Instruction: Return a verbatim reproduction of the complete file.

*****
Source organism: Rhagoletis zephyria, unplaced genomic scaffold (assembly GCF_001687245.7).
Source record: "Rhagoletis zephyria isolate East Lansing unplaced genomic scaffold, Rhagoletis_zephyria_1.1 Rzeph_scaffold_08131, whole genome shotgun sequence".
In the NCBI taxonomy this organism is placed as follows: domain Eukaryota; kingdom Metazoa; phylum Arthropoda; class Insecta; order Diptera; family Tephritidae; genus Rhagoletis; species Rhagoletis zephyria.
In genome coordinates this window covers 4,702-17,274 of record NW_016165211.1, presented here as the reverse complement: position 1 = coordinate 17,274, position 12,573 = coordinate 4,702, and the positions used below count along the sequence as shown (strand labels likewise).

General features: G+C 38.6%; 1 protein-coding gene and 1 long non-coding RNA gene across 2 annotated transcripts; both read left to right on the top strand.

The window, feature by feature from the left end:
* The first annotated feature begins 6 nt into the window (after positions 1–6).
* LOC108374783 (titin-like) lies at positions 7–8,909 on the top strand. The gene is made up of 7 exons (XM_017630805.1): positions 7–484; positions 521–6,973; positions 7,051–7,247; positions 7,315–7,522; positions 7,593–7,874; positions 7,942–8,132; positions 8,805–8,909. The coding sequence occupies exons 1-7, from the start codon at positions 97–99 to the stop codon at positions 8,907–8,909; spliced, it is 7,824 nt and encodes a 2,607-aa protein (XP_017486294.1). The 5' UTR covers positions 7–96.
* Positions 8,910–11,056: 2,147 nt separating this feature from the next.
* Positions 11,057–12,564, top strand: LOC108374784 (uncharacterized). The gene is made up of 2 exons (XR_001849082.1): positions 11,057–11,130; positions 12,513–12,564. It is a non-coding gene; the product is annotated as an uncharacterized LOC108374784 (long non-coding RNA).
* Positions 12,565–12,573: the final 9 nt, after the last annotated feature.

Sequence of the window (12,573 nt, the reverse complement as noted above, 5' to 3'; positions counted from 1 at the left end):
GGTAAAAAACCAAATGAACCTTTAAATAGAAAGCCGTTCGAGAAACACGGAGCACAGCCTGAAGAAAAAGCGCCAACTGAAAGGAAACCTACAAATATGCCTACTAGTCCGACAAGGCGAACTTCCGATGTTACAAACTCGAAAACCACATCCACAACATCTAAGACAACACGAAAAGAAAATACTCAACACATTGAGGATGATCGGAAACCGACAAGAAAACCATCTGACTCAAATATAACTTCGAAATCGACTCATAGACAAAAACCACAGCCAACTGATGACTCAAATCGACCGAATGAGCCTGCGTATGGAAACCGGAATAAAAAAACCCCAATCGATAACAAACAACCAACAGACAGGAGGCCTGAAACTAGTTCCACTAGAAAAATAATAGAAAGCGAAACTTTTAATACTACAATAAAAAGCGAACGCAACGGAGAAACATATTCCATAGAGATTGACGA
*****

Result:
Source organism: Rhagoletis zephyria, unplaced genomic scaffold (assembly GCF_001687245.7).
Source record: "Rhagoletis zephyria isolate East Lansing unplaced genomic scaffold, Rhagoletis_zephyria_1.1 Rzeph_scaffold_08131, whole genome shotgun sequence".
In the NCBI taxonomy this organism is placed as follows: domain Eukaryota; kingdom Metazoa; phylum Arthropoda; class Insecta; order Diptera; family Tephritidae; genus Rhagoletis; species Rhagoletis zephyria.
In genome coordinates this window covers 4,702-17,274 of record NW_016165211.1, presented here as the reverse complement: position 1 = coordinate 17,274, position 12,573 = coordinate 4,702, and the positions used below count along the sequence as shown (strand labels likewise).

General features: G+C 38.6%; 1 protein-coding gene and 1 long non-coding RNA gene across 2 annotated transcripts; both read left to right on the top strand.

The window, feature by feature from the left end:
* The first annotated feature begins 6 nt into the window (after positions 1–6).
* LOC108374783 (titin-like) lies at positions 7–8,909 on the top strand. The gene is made up of 7 exons (XM_017630805.1): positions 7–484; positions 521–6,973; positions 7,051–7,247; positions 7,315–7,522; positions 7,593–7,874; positions 7,942–8,132; positions 8,805–8,909. The coding sequence occupies exons 1-7, from the start codon at positions 97–99 to the stop codon at positions 8,907–8,909; spliced, it is 7,824 nt and encodes a 2,607-aa protein (XP_017486294.1). The 5' UTR covers positions 7–96.
* Positions 8,910–11,056: 2,147 nt separating this feature from the next.
* Positions 11,057–12,564, top strand: LOC108374784 (uncharacterized). The gene is made up of 2 exons (XR_001849082.1): positions 11,057–11,130; positions 12,513–12,564. It is a non-coding gene; the product is annotated as an uncharacterized LOC108374784 (long non-coding RNA).
* Positions 12,565–12,573: the final 9 nt, after the last annotated feature.

Sequence of the window (12,573 nt, the reverse complement as noted above, 5' to 3'; positions counted from 1 at the left end):
GGTAAAAAACCAAATGAACCTTTAAATAGAAAGCCGTTCGAGAAACACGGAGCACAGCCTGAAGAAAAAGCGCCAACTGAAAGGAAACCTACAAATATGCCTACTAGTCCGACAAGGCGAACTTCCGATGTTACAAACTCGAAAACCACATCCACAACATCTAAGACAACACGAAAAGAAAATACTCAACACATTGAGGATGATCGGAAACCGACAAGAAAACCATCTGACTCAAATATAACTTCGAAATCGACTCATAGACAAAAACCACAGCCAACTGATGACTCAAATCGACCGAATGAGCCTGCGTATGGAAACCGGAATAAAAAAACCCCAATCGATAACAAACAACCAACAGACAGGAGGCCTGAAACTAGTTCCACTAGAAAAATAATAGAAAGCGAAACTTTTAATACTACAATAAAAAGCGAACGCAACGGAGAAACATATTCCATAGAGATTGACGA